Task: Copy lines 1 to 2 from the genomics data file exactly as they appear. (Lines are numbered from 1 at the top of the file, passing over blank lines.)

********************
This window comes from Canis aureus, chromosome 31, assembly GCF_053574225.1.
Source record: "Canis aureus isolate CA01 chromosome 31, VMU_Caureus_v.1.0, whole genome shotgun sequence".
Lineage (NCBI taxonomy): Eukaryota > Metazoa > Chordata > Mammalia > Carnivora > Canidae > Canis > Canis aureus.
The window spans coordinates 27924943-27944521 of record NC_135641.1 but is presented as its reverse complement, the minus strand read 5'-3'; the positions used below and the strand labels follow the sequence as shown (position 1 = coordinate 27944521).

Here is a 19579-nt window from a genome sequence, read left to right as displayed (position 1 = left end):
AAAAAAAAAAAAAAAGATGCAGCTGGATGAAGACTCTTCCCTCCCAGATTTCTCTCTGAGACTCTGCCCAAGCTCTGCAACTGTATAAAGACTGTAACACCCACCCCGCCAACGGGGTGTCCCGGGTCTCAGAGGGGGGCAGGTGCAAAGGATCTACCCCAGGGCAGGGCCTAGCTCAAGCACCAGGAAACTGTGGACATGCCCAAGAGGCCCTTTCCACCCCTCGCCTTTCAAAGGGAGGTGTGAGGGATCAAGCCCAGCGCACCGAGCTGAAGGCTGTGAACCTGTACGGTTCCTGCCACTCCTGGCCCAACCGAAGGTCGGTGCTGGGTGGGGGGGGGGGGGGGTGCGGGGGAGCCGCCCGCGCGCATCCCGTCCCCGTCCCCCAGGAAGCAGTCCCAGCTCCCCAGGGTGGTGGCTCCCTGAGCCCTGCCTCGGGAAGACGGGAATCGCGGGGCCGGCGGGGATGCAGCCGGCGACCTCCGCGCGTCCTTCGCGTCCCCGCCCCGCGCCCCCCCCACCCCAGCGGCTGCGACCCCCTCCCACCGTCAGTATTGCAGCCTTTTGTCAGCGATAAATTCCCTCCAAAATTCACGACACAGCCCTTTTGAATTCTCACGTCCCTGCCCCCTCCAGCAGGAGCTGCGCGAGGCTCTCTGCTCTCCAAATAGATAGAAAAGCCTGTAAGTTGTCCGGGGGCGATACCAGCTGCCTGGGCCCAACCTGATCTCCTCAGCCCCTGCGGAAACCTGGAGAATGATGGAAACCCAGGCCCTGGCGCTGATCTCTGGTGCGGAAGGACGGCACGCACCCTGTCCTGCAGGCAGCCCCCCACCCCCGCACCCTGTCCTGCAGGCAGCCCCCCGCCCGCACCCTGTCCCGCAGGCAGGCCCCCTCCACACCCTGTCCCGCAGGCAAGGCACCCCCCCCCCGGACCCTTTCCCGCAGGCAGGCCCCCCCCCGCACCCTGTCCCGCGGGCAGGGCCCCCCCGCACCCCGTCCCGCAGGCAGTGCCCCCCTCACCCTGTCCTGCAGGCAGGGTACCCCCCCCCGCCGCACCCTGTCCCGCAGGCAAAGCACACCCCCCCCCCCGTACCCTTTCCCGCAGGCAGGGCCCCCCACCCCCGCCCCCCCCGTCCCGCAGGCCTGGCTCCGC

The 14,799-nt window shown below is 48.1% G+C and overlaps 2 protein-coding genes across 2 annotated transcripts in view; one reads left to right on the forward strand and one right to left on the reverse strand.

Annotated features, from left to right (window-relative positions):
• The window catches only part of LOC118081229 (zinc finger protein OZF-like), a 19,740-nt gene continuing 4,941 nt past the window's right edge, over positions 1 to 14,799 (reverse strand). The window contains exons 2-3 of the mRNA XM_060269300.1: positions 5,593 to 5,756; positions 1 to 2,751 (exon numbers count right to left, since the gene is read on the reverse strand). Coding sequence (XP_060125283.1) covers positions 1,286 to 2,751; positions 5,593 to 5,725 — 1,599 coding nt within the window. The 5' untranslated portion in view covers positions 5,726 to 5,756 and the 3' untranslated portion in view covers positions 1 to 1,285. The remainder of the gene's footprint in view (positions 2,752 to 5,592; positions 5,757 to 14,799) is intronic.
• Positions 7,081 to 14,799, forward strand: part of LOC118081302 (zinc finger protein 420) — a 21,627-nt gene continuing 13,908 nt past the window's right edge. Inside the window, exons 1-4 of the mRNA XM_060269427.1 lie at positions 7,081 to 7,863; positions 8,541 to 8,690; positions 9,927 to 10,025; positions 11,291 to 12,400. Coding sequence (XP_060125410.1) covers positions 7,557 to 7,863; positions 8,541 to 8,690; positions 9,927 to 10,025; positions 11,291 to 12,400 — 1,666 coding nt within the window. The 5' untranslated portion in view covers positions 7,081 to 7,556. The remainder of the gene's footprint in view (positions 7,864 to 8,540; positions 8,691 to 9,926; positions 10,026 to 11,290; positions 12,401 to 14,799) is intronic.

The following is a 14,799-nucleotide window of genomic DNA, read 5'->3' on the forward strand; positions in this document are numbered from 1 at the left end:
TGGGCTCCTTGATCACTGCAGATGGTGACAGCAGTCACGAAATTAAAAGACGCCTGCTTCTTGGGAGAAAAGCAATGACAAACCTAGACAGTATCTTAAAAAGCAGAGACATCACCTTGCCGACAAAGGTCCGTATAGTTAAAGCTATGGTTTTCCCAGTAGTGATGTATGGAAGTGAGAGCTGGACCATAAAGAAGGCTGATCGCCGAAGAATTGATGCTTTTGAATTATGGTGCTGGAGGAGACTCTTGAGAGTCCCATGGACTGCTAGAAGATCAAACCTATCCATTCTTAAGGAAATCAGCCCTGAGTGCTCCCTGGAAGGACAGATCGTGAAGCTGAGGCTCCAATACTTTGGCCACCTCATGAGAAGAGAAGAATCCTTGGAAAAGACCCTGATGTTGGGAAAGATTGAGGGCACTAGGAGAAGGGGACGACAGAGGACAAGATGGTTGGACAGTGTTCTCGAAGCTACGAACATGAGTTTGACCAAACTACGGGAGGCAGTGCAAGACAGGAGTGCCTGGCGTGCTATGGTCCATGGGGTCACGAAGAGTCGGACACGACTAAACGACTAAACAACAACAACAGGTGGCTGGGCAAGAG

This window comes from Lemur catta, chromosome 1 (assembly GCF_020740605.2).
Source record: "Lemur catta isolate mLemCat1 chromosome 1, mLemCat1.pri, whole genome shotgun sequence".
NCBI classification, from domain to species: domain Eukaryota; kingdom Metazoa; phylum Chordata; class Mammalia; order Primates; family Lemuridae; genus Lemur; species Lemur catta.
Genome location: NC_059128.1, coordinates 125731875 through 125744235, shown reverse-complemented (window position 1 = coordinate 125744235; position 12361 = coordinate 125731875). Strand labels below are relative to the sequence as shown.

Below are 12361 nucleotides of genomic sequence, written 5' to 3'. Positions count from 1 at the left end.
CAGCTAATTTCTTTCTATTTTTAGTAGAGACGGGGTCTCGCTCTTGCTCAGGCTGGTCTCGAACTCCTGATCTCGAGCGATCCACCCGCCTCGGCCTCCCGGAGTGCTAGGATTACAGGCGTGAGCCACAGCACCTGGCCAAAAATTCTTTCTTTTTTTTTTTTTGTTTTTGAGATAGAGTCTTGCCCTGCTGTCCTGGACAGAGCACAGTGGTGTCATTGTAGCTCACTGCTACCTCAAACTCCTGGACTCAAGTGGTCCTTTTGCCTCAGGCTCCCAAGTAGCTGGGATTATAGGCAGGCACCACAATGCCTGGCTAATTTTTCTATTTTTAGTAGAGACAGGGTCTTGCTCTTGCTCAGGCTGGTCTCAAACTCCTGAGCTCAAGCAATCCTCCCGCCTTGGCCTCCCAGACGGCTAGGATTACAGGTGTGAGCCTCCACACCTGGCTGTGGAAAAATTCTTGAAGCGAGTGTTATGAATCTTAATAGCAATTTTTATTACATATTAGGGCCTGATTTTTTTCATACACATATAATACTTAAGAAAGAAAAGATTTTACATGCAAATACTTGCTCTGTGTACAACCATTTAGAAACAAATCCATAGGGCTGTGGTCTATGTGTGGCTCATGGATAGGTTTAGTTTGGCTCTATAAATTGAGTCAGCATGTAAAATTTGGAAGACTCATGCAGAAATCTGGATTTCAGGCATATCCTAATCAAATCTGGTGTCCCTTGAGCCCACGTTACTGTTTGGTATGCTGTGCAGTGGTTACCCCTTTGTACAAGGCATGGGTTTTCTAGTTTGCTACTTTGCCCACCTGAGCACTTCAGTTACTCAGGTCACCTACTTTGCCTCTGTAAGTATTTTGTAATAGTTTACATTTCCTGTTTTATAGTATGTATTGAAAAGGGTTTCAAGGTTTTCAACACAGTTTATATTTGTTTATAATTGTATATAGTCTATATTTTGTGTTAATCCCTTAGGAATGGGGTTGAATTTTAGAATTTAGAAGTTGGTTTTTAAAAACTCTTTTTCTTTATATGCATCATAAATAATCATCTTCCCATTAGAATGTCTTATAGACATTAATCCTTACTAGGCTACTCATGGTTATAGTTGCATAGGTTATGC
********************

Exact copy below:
This window comes from Canis aureus, chromosome 31, assembly GCF_053574225.1.
Source record: "Canis aureus isolate CA01 chromosome 31, VMU_Caureus_v.1.0, whole genome shotgun sequence".